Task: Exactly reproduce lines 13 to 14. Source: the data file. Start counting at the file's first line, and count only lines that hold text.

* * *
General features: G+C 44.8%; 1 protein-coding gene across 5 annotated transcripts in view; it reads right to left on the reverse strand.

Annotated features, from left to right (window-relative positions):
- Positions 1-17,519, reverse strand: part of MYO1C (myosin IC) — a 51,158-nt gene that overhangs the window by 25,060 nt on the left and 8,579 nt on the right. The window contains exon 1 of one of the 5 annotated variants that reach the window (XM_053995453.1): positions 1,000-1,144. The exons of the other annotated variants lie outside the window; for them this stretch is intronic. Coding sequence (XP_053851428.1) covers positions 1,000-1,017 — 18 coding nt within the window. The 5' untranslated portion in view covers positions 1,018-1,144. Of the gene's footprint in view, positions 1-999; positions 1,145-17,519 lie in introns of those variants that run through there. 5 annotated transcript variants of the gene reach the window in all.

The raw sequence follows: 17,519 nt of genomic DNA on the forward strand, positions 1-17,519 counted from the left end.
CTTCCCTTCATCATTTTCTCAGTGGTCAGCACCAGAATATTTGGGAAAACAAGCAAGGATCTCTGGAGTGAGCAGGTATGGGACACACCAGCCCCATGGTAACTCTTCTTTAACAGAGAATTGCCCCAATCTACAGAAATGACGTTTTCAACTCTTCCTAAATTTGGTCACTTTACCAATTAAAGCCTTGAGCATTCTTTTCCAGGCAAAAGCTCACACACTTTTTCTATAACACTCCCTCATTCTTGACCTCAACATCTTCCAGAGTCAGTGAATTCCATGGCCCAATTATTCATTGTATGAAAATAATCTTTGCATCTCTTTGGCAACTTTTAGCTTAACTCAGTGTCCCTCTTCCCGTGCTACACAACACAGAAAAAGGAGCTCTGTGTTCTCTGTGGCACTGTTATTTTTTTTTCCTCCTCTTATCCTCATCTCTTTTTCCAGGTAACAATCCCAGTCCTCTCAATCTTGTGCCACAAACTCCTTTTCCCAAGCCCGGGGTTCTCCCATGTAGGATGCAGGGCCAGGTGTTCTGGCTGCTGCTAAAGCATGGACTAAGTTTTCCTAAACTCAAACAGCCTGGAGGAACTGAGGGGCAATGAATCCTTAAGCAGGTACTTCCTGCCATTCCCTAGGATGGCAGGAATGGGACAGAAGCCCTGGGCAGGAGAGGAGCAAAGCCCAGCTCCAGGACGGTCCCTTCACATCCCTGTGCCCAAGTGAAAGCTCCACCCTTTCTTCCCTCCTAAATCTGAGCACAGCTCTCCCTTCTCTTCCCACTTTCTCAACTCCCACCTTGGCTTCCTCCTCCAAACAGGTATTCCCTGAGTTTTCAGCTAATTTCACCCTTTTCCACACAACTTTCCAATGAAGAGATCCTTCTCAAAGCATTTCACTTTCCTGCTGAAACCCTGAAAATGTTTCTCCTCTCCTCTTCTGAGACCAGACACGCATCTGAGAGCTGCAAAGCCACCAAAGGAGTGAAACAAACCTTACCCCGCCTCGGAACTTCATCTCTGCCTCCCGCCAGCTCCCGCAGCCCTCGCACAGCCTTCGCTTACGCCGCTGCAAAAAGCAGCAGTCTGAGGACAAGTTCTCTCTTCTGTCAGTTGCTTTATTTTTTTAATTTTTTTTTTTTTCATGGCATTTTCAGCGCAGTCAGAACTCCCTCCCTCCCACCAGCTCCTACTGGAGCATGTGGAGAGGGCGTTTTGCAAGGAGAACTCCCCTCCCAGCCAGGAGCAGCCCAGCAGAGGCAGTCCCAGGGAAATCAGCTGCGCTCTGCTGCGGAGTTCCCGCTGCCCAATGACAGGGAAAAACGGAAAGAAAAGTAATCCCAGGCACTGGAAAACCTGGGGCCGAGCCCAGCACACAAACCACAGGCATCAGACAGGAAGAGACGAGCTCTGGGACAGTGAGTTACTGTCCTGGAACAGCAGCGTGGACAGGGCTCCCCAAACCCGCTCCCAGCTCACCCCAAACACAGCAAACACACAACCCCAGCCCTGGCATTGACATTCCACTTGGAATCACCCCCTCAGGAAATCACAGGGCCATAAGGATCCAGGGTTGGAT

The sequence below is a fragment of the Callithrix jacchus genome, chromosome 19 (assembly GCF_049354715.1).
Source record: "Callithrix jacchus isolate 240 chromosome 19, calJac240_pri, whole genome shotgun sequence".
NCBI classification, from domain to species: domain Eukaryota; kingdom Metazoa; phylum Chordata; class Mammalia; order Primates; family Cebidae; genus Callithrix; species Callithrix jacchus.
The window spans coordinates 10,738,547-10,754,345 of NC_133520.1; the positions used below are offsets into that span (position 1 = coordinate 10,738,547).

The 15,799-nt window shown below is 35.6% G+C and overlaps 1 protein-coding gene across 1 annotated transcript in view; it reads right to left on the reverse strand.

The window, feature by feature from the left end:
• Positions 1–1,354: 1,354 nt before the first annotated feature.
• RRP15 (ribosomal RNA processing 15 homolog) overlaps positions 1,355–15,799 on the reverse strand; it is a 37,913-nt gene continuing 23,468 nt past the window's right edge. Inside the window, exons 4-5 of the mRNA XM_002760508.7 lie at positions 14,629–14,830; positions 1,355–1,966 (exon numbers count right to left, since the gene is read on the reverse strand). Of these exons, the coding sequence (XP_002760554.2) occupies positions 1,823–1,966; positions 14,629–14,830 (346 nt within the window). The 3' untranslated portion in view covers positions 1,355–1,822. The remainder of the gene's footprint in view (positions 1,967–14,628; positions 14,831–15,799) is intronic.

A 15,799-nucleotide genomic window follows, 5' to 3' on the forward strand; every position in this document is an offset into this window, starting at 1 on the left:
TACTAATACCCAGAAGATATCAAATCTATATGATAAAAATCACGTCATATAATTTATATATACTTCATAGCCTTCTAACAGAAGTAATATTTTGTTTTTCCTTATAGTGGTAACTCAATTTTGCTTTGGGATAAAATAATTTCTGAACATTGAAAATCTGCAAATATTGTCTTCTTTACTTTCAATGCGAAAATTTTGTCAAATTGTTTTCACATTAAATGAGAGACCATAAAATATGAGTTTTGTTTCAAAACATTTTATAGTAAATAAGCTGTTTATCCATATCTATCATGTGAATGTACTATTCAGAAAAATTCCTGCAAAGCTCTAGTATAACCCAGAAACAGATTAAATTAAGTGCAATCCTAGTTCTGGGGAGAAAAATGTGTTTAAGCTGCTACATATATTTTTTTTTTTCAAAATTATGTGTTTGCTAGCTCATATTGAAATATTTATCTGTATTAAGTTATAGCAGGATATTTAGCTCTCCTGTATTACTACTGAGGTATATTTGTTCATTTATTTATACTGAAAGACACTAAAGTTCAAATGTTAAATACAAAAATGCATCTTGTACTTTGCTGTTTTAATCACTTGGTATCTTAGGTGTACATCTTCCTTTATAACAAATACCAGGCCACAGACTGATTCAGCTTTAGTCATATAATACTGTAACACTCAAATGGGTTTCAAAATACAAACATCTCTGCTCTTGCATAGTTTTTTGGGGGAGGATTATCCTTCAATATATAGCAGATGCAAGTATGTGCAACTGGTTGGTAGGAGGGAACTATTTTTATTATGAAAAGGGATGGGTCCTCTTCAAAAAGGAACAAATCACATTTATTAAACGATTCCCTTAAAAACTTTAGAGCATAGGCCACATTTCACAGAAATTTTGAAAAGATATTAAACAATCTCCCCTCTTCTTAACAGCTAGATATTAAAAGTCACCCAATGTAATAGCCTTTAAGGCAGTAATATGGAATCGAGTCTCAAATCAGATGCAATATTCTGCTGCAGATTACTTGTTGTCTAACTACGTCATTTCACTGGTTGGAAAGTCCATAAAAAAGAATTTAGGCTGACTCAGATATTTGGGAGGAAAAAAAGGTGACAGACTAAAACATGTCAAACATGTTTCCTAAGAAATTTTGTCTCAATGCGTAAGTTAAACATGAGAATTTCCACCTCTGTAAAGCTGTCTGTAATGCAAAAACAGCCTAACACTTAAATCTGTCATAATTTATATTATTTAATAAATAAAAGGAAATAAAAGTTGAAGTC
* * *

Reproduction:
• RRP15 (ribosomal RNA processing 15 homolog) overlaps positions 1,355–15,799 on the reverse strand; it is a 37,913-nt gene continuing 23,468 nt past the window's right edge. Inside the window, exons 4-5 of the mRNA XM_002760508.7 lie at positions 14,629–14,830; positions 1,355–1,966 (exon numbers count right to left, since the gene is read on the reverse strand). Of these exons, the coding sequence (XP_002760554.2) occupies positions 1,823–1,966; positions 14,629–14,830 (346 nt within the window). The 3' untranslated portion in view covers positions 1,355–1,822. The remainder of the gene's footprint in view (positions 1,967–14,628; positions 14,831–15,799) is intronic.

A 15,799-nucleotide genomic window follows, 5' to 3' on the forward strand; every position in this document is an offset into this window, starting at 1 on the left: